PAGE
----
Language and Identities: The Exceptional Normality of Italy

Main Article Content

John J. Kinder


Language issues loom large in current debates on Italian identity/identities, indigenous minorities in Italy and, of course, immigration. While the context of language debates in early 21st century Italy presents new realities and challenges, the fundamental issues are the same as those originally defined by the first European language planner, Dante, and reworked by successive theorists. The debates turn on exclusions and inclusions, on levels of multiple identities, on understandings of otherness. It is no accident that language is at once as a provocation for debates on identity and a metaphor of those debates, for the tensions that run through the debates lie at the heart of language itself. All cultures have a narrative that explains diversity among languages and cultures, either as the result of a mistake or as divine punishment. The Biblical accounts of Creation, Babel and Pentecost provide the framework for European understandings of language diversity. These accounts capture the paradoxical nature of human language, which characterizes us a species and is a tool for building unity between persons and groups, but is, by its nature, always and inevitably an expression of diversity, in time and space. These contradictions are being played out in current language debates as emigration, return migration, internal migration and immigration elicit new constructions of ‘Italianness’, the literary canon and the social weight of the different varieties of language present on Italian soil and in Italian communities abroad.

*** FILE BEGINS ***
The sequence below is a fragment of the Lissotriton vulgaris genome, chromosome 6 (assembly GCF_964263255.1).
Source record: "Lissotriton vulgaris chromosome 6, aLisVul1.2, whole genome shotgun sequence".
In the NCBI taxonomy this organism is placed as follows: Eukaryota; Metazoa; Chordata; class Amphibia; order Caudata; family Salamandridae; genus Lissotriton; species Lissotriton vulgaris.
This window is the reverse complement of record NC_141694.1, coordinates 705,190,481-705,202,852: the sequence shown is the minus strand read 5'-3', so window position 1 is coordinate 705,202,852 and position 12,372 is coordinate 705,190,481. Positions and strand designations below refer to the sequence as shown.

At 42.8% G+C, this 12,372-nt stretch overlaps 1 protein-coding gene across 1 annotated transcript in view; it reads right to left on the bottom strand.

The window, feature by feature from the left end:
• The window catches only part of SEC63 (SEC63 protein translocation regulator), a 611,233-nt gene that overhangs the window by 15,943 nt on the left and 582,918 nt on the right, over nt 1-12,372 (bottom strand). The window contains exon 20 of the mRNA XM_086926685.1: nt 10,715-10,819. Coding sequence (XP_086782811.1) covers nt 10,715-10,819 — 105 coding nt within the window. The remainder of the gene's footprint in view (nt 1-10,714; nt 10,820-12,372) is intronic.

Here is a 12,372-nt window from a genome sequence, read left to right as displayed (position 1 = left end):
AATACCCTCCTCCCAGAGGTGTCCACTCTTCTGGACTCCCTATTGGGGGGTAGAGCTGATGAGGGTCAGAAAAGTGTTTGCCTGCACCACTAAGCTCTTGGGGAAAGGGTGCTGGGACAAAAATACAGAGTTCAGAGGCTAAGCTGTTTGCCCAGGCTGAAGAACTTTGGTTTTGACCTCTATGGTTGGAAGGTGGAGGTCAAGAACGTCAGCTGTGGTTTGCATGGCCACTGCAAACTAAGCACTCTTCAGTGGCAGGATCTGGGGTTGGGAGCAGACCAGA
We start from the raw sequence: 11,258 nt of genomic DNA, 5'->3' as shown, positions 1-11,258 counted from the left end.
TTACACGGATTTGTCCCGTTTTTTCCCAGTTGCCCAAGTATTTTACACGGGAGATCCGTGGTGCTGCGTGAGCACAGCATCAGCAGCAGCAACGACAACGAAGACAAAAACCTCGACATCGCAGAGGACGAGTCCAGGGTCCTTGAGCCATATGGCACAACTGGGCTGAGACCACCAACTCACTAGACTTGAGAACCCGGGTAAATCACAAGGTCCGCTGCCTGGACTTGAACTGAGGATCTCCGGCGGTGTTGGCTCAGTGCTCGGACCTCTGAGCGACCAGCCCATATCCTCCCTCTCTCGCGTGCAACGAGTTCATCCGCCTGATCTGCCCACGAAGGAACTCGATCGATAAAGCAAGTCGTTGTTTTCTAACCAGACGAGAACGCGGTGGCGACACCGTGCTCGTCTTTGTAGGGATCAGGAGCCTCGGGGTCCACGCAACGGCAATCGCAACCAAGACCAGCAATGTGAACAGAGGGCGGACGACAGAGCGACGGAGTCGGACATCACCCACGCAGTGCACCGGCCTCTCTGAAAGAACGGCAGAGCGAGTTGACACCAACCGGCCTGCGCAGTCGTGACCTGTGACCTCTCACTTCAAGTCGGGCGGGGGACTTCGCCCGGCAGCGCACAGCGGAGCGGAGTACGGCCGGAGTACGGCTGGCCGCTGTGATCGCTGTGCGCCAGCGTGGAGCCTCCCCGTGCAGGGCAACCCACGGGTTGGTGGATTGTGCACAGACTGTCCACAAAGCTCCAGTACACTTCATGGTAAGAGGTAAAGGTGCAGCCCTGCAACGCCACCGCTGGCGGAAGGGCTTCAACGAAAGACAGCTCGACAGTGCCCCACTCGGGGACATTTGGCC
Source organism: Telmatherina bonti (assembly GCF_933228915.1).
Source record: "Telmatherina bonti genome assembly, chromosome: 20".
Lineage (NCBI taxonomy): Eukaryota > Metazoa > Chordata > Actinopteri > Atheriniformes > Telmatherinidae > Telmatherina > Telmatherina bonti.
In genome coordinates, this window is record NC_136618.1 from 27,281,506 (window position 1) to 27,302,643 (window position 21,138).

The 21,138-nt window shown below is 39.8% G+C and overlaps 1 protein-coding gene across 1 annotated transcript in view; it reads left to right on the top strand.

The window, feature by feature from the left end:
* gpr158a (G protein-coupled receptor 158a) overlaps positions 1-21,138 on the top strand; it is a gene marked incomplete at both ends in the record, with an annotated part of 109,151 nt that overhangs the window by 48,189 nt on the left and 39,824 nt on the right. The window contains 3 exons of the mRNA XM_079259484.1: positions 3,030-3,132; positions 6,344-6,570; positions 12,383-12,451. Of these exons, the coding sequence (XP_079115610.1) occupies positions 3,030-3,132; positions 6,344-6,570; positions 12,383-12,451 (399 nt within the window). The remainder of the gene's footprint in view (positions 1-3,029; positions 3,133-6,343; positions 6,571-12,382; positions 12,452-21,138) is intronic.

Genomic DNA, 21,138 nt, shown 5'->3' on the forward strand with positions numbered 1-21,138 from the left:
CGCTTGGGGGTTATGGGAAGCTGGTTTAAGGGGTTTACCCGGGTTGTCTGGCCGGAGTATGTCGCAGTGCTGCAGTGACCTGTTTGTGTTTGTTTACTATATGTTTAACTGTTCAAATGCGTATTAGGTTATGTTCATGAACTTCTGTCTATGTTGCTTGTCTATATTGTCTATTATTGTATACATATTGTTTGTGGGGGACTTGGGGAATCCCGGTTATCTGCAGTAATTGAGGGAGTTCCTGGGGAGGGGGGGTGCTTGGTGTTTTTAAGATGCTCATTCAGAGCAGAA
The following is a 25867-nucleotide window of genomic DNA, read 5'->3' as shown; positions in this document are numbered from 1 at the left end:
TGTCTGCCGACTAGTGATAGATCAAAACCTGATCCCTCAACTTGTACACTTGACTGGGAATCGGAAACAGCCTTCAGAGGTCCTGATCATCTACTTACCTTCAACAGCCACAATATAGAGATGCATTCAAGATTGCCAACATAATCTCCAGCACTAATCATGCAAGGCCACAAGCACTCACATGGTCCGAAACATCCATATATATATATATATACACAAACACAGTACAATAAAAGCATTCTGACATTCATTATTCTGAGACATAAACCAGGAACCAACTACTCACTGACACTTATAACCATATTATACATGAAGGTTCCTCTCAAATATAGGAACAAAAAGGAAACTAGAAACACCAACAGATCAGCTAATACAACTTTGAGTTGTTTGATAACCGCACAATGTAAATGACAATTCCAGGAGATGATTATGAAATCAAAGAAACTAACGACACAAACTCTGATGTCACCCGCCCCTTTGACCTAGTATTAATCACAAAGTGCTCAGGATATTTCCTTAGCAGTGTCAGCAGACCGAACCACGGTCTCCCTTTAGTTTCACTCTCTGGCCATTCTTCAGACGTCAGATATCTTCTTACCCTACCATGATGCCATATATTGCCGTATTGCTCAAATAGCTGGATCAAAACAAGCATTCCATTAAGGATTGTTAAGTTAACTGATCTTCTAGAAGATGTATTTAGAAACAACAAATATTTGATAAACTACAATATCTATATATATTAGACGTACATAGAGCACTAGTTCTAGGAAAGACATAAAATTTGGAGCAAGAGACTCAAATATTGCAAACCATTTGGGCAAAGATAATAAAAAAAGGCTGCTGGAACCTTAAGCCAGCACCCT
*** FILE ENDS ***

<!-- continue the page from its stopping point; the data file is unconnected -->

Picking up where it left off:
Article Details

Italian Cultures: Writing Italian Cultural Studies in the World Special Issue July 2008 (Peer Reviewed)
Author Biography

John J. Kinder, University of Western Australia

John Kinder is Associate Professor of Italian Studies at the University of Western Australia, where he is also Chair of European Languages and Studies. His principal academic interest is in the social and cultural dimensions of language, especially among Italian migrants in Australia and New Zealand and in Italian history, and he is also interested in the philosophical debates on contemporary Australian multiculturalism. His recent publications include Using Italian: a Guide to Contemporary Usage (Cambridge University Press, 2004) and CLIC: Cultura e Lingua d’Italia su Cd-rom (Interlinea, 2007).